Redzepi taught us about æbleskiver (“apple slices”) when he brought two over. Traditionally these balls of dough are pan-fried in cast-iron molds and eaten as a sweet snack in Denmark around Christmastime. But did I know of takoyaki, he asked? Noma’s are savory like that — with tiny smoked-and-pickled fish from Finland called muikko swimming through the center — but interestingly the Danish treat predates the Japanese version altogether.
Deep-fried reindeer moss was easily the most obscure of the snacks. But with a sprinkle of porcini powder and a careful dip in crème frâiche, it was enticing, even familiar. Within the walls of noma, esoterica seemed to dissolve.
It’s all so open and comfortable, the dialogue here between diner and chef. It is, to my mind at least, just about perfect. Redzepi and his clan of sous chefs deliver and explain the food. They’ve foraged for much of it, studied and then rewritten its history, and poured themselves into its preparation. It’s written all over their faces — they believe in what they serve.
The first day — when Redzepi was not in the kitchen but instead in noma’s houseboat/research lab — brought a more protein-centric progression, and a smattering of noma classics.
Day two held more flora than fauna, more restraint, and, for me, more intrigue.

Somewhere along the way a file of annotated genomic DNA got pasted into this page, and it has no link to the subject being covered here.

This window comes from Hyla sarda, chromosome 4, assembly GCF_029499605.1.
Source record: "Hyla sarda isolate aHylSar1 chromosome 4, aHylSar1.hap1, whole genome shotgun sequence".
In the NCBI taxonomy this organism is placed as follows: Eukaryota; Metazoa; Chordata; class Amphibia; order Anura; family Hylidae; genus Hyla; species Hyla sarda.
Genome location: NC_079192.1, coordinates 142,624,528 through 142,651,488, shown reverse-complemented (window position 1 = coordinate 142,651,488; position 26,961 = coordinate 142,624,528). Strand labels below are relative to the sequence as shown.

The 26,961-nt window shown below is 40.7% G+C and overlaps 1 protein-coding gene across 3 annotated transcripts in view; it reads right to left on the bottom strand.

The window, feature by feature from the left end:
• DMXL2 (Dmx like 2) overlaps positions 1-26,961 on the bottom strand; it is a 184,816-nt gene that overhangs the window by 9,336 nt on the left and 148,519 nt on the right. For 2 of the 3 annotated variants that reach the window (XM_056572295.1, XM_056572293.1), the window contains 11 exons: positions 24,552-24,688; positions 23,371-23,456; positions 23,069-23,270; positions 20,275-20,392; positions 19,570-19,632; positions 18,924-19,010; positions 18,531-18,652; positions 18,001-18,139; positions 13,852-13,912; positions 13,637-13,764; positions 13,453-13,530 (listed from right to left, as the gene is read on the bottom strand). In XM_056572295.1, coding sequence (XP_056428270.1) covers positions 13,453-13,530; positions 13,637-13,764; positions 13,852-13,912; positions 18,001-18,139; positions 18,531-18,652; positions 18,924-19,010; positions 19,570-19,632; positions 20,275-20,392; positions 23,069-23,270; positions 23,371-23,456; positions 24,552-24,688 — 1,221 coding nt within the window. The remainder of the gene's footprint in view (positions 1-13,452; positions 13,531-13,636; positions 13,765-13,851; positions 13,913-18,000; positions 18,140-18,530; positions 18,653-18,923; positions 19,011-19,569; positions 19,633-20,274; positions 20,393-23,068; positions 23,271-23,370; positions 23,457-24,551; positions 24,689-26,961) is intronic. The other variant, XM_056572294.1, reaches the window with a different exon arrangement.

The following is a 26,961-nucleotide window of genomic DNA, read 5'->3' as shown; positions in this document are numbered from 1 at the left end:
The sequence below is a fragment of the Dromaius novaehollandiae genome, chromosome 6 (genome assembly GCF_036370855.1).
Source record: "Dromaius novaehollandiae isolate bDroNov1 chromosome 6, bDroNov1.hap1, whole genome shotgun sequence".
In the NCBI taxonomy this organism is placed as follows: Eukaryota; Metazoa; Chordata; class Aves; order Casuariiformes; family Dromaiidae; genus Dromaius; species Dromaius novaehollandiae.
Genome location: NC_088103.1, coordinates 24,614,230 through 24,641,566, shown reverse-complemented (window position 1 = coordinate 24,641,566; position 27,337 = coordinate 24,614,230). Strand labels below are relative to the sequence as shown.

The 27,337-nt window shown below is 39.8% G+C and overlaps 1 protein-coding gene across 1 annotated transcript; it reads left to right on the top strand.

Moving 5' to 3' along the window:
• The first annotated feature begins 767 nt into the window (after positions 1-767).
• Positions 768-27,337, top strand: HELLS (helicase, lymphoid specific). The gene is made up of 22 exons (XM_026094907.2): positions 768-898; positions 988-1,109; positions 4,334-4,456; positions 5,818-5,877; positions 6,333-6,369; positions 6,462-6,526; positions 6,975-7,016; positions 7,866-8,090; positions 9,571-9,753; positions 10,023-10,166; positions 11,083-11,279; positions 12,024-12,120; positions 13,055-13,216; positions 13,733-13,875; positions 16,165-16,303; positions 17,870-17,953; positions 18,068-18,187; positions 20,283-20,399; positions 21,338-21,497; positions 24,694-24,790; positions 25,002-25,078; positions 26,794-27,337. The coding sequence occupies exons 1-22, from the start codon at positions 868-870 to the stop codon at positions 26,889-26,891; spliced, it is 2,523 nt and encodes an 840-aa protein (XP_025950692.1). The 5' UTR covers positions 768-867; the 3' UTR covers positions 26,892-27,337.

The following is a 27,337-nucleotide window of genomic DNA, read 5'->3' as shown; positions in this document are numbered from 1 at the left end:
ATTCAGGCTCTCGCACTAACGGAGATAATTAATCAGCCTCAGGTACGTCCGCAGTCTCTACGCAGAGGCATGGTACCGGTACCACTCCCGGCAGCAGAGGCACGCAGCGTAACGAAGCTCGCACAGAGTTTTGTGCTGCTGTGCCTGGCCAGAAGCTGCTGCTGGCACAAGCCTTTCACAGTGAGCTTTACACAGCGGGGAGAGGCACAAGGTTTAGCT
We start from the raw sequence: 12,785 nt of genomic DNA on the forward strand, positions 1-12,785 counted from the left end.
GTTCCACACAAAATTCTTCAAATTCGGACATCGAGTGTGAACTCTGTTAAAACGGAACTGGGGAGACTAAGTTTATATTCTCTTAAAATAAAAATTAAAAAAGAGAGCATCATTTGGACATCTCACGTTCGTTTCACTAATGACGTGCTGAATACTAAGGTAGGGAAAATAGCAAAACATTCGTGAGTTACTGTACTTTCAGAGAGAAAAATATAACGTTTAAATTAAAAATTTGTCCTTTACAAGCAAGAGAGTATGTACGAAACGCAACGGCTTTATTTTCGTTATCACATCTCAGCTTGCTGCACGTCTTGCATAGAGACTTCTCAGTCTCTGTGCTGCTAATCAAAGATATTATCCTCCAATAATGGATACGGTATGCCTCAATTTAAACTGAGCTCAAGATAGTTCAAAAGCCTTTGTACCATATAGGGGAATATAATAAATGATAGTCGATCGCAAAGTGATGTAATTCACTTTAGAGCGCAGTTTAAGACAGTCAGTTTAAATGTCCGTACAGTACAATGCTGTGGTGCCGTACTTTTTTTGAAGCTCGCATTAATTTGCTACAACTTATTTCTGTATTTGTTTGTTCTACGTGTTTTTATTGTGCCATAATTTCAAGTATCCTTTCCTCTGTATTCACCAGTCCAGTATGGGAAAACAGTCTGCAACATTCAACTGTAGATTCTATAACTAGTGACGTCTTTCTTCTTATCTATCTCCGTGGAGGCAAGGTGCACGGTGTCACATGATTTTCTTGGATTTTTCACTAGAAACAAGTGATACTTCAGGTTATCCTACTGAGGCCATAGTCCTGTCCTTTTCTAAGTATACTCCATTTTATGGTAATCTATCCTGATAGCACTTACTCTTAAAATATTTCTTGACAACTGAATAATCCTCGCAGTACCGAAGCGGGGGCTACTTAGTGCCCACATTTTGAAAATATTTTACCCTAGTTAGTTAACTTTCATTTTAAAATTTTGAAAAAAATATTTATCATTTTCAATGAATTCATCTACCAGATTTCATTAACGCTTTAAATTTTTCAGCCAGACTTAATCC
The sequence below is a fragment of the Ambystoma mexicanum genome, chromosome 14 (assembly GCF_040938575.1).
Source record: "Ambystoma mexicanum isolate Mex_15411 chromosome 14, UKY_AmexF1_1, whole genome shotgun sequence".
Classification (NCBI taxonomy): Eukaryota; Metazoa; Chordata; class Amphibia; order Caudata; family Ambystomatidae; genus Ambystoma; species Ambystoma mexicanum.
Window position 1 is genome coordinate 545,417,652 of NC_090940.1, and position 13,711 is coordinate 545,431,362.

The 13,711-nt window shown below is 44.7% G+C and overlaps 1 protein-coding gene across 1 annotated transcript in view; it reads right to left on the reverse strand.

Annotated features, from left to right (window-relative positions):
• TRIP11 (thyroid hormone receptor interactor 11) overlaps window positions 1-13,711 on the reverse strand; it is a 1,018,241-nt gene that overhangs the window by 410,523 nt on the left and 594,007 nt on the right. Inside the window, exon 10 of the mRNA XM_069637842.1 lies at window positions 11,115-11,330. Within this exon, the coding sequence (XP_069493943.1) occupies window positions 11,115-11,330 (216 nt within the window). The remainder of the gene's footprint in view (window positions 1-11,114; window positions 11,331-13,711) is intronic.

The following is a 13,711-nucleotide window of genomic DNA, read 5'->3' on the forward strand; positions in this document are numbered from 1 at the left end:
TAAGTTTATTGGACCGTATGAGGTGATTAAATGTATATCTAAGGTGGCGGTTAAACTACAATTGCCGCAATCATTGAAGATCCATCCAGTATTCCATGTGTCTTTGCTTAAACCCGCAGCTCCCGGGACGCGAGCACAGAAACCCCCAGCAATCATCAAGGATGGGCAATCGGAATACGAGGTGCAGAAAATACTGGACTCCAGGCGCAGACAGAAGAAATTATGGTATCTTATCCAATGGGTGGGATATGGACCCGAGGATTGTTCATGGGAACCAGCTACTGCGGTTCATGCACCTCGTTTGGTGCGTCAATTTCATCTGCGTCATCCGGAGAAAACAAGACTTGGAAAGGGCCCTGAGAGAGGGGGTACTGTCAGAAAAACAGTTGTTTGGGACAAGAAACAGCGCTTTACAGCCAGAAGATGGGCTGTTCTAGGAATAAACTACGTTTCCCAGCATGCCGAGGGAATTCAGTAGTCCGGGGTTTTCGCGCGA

It was on day one that a razor clam wearing a sleeve of parsley gel got rained and then snowed on by clarified mussel juices and a frozen fluff of buttermilk and horseradish. The snow melted on my tongue and left a sour, lingering heat in its wake. Combined with the masked mollusk, its effect was to push the reset button on my taste buds.
There is something truly primal about noma’s beef tartare. Cut by hand, it is eaten with the hands. We dragged the bright red meat through juniper powder and a tarragon emulsion. Wood sorrel and horseradish punctuated with a pop.
Succulent Danish langoustines washed up on huge stones in front of us. Dotted around them, an emulsion of raw oysters, seawater, and parsley, like mayonnaise on a mean streak. Again using our fingers we dabbed the crustaceans in the sauce and then through powdered söl, an Icelandic seaweed.
These last two were paired with pine juice a.k.a. liquid Christmas tree. We had the juice pairing both days at noma, and enjoyed it immensely. The progressions were different but the lineup the same: sea buckthorn, lingonberry, pine, elderflower, pear-verbena, beet, cucumber, and carrot, all made in-house and, it goes without saying, with local ingredients.